TRIGGER WARNING FOR GRAPHIC DETAILS OF ASSAULT, TORTURE AND SEXUAL ABUSE. Further disclaimer: I usually steer clear of graphic depictions of rape, abuse or torture because I do believe they can (and often are) used as “media porn” without any motive behind their use (i.e. without a political or analytical context). However, I am making an exception because I wholeheartedly believe that these stories provide an essential element to contextualize EU wide immigration policies and border interventions.
On the news today: Migrants in Italy testify over alleged rape
Migrants who survived a shipwreck in which 366 people died testified in court on Monday ahead of a trial against a Somali people smuggler who allegedly raped and tortured them during their voyage from Eritrea.
The seven Eritreans who gave evidence at the hearing included an 18-year-old girl who cowered in the arms of a police officer in court when she saw her suspected rapist, Elmi Mouhamud Muhidin, Italian media reported.[…]
Prosecutors during Monday’s hearing alleged that Muhidin was the director of the detention facility in Libya where the migrants were held before being taken to the coast to begin their ill-fated sea journey. The closed-door hearing took place in Palermo in Sicily.
The investigators said that a total of 20 women who boarded the ship had been raped by Muhidin and his henchmen and that only the girl who testified on Monday had survived the nighttime shipwreck just off Lampedusa.
Back in October, when I covered the Lampedusa tragedy, I wrote about the urgency of a feminist analysis on the gender specific aspect of mass death of women at sea. I pointed to the discrepancy between casualty figures of men and women. I’ve also written about how rape culture manifests in the migrant/ refugee experience of undocumented people who are unable to report their abuse and who are left with no legal recourse to obtain justice. So today, when I read about this trial, I was mostly interested in the context of these rapes and the ongoing manifestations of torture and abuse of migrant women, mostly from Africa.
When I approached this today, I immediately tried to find more background information behind this tidbit: Muhidin was the director of the detention facility in Libya. In my research, I came across this previously reported item at Al Jazeera, Lampedusa boat victims raped and tortured
Dozens of the people who were on the boat that sank near the Italian coast last month were raped and tortured in Libya before starting their journey, Italian police said.
The police revelation on Friday came after they announced the detention of Mouhamud Elmi Muhidin, a Somali citizen, who is believed to be the alleged organiser behind the smugglers’ ship packed with migrants that sank off the coast of a southern Italian island, killing more than 365 migrants.
According to migrants’ testimony, the 20 women in the group were repeatedly raped and offered to Libyan visitors “as if they were a cup of tea”.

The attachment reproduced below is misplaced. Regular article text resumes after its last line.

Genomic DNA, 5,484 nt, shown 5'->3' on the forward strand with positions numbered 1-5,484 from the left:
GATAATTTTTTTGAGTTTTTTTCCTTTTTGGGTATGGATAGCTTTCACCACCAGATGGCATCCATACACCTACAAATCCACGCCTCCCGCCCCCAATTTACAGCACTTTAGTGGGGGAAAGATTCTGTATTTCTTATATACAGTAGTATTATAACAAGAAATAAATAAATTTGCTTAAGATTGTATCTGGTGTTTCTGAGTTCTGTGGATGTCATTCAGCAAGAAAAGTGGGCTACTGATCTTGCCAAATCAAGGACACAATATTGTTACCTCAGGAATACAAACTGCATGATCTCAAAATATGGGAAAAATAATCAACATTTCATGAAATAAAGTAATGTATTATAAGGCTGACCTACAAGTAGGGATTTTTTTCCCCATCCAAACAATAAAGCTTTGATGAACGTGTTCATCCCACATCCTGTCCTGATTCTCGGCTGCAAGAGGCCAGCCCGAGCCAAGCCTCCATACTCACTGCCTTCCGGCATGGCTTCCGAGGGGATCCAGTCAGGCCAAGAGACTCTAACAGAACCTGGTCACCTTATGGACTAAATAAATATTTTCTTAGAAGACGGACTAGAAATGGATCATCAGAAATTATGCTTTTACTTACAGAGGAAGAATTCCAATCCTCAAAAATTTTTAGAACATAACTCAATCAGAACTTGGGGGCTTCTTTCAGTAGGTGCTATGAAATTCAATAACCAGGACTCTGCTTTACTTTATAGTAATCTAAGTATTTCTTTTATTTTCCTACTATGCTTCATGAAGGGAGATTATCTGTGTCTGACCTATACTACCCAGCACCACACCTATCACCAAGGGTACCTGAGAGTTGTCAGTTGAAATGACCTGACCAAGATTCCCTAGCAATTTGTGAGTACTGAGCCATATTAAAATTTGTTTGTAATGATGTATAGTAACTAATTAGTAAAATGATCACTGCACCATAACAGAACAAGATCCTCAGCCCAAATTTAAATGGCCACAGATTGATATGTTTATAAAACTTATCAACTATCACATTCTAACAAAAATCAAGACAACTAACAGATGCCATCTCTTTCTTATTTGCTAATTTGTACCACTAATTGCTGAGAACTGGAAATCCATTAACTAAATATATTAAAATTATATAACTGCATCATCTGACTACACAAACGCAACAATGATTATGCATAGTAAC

Muhidin, Libyan militiamen and Sudanese traffickers all took part in the alleged assaults in a detention centre in Sabha in southwest Libya, that Italian prosecutor Maurizio Scalia likened to “a concentration camp”.
"They forced us to watch our men being tortured with various methods including batons, electric shocks to the feet. Whoever rebelled was tied up," read the testimony of a 17-year-old Eritrean girl in the investigation, Italian newspaper La Repubblica daily reported.
The migrants were forced to pay up to $3500 for their freedom and their onward journey to the Libyan coast and a boat to Italy.
"The women who could not pay were assaulted," the girl was quoted as saying in her criminal charge.
She also described in horrific detail her own sexual assault, saying that Muhidin was one of the three men who raped her.
"They threw me on the ground, held down my arms and covered my mouth, and poured gasoline on my head, which burned my scalp, skin and eyes," she said through a translator. "And then, not yet happy, the three took turns raping me."
Now we know three facts:
1) there were ongoing gang rapes of undocumented/ refugee women
2) Mouhamud Elmi Muhidin was the director of a detention camp
3) the camp is located in in Sabha, southwest Libya
It would be easy to confine these facts to Libya and gloss over a wider picture. “This happens to African migrants in African territories, hence, these events are outside the realm of the European Union’s responsibilities”. Except from this, documented in the research published by Ariane Chebel D’Appollonia in her book “Frontiers of Fear”:
Meanwhile, [in 2003] Italy bilaterally began the construction of a detention camp in northern Libya to facilitate deportations, and two additional camps in Kufra and Sabha were under discussion. Little information has filtered out regard-ing the funding of these facilities, The Italian government also provided Libya with training and equipment to asist in surveillance and management. In 2005 the Italian minister of interior reportedly pledged to give Libya €15 million over a three-year period for border control equipment.
Then there’s the extensive database at the Global Detention Project that documents the actual beginning of operations at the Sabha detention camp: